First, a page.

Norwegian gas and oil company, Equinor (EQNR) has announced its slashing 30% of the workforce in its exploration unit, to increase efficiency and reduce cost.
Equinor did not give an exact number but said “hundreds of jobs” will be affected worldwide, by the end of 2022.
Spokesman Erik Haaland told Yahoo Finance, that the company plans to reduce the UK exploration staff by around 60%. He said that a process had been “initiated to increase efficiency and reduce cost in the UK exploration team”, which is mainly based in London.
But, the reductions will not have an immediate impact on exploration plans, Haaland said in an email.
“For 2020 we expect to drill around 30-40 wells globally, and this announcement does not affect the planned activity level for 2020 and 2021.”
Equinor’s exploration spending has decreased by about a third from six to seven years ago. The firm said that it plans to focus on selected areas when searching for new gas and oil resources, including in the US, Brazil and Norway.
Previously, Equinor said it was planning to spend $1.1bn (£853m) on exploration this year, whereas in February it expected to spend $1.4bn.
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In August, Equinor confirmed it was making job cuts in the UK, Canada and US in response to the oil downturn.
Meanwhile, the majority state-controlled firm said it will keep production going after dozens of its staff went on strike at the company’s Johan Sverdrup oilfield, largest in western Europe.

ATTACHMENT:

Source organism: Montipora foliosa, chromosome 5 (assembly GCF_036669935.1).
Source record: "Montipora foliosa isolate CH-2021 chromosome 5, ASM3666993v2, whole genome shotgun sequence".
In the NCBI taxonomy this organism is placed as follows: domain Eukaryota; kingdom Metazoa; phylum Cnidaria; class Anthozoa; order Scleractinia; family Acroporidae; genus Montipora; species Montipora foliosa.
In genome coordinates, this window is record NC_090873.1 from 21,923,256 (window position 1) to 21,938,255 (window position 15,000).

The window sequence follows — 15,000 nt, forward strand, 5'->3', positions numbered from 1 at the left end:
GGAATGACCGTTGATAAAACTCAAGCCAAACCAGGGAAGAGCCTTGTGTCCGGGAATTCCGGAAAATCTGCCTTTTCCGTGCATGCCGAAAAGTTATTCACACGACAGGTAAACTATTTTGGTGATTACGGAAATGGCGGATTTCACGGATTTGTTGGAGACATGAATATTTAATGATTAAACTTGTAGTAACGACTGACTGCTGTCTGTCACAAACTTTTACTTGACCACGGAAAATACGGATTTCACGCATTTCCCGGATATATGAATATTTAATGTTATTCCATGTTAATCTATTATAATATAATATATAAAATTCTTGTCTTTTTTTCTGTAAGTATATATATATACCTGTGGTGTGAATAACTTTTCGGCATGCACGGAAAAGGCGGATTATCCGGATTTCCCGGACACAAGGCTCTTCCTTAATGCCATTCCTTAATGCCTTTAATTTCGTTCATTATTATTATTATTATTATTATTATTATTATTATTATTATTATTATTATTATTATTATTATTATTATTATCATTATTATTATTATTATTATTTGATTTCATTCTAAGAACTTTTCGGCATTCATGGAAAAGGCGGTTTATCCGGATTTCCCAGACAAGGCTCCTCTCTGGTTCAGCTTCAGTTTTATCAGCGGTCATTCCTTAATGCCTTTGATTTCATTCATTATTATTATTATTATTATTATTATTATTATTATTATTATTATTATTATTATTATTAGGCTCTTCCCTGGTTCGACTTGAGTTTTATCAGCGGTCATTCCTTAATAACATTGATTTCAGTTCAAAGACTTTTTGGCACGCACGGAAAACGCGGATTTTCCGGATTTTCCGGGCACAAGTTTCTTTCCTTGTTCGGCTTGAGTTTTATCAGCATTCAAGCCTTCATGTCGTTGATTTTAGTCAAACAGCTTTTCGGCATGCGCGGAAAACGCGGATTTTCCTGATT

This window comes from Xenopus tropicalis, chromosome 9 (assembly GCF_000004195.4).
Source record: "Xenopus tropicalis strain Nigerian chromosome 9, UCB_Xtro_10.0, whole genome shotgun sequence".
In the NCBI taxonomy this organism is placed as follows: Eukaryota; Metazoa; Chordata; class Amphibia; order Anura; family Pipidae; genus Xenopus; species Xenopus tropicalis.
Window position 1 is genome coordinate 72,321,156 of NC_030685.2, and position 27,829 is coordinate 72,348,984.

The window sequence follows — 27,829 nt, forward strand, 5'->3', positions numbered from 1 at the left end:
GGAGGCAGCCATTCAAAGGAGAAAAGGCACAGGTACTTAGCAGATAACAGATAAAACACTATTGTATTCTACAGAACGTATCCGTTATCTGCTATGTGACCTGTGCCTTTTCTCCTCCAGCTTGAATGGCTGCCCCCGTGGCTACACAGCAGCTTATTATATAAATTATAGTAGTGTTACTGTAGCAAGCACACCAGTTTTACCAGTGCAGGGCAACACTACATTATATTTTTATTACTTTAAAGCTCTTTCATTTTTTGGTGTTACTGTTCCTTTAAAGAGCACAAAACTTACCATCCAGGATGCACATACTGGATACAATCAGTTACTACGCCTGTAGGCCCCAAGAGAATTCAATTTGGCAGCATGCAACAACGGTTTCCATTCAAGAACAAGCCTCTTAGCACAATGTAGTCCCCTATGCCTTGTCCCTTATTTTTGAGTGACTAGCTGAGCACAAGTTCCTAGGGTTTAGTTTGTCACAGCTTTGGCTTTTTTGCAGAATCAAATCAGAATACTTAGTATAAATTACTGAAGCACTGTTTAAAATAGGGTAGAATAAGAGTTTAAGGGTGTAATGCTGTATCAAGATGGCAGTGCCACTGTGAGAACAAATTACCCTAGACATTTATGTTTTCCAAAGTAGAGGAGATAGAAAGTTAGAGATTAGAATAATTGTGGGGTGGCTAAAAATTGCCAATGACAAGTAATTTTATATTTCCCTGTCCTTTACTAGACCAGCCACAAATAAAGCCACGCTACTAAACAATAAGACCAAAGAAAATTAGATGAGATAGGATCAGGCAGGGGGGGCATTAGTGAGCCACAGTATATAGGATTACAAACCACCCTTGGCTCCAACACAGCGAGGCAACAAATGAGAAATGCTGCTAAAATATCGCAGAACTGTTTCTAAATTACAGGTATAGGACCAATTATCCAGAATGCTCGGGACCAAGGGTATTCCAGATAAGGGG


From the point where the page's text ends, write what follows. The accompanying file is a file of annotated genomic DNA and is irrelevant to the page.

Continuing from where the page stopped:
Following the company’s announcement, Norway’s Lederne labour union vowed to escalate its offshore industrial action to four other Equinor fields next week.
Like many energy companies across the world, Equinor has also been hit by the coronavirus crisis, after the pandemic reduced demand for petroleum.
The jobs cuts equate to just over 10% of its workforce. Shell has 83,000 employees, according to its figures at the end of 2019.
The group confirmed in its third quarter update that the headcount cull is set save the group $2bn to $2.5bn by 2022.
On Thursday, shares in BP (BP.L) sank to a 25-year-low after oil prices fell back towards $40 a barrel.
Rising COVID-19 cases have once more put oil prices under pressure, after more than doubling their gains since hitting record lows in April — the height of the coronavirus pandemic.
The company, which had 21,000 employees at the end of 2019, said it would offer staff in some locations, severance packages. But, it will tackle cuts in Norway differently, by giving staff other jobs leaving the rest of reductions to natural attrition, as the state owns a majority stake in the company.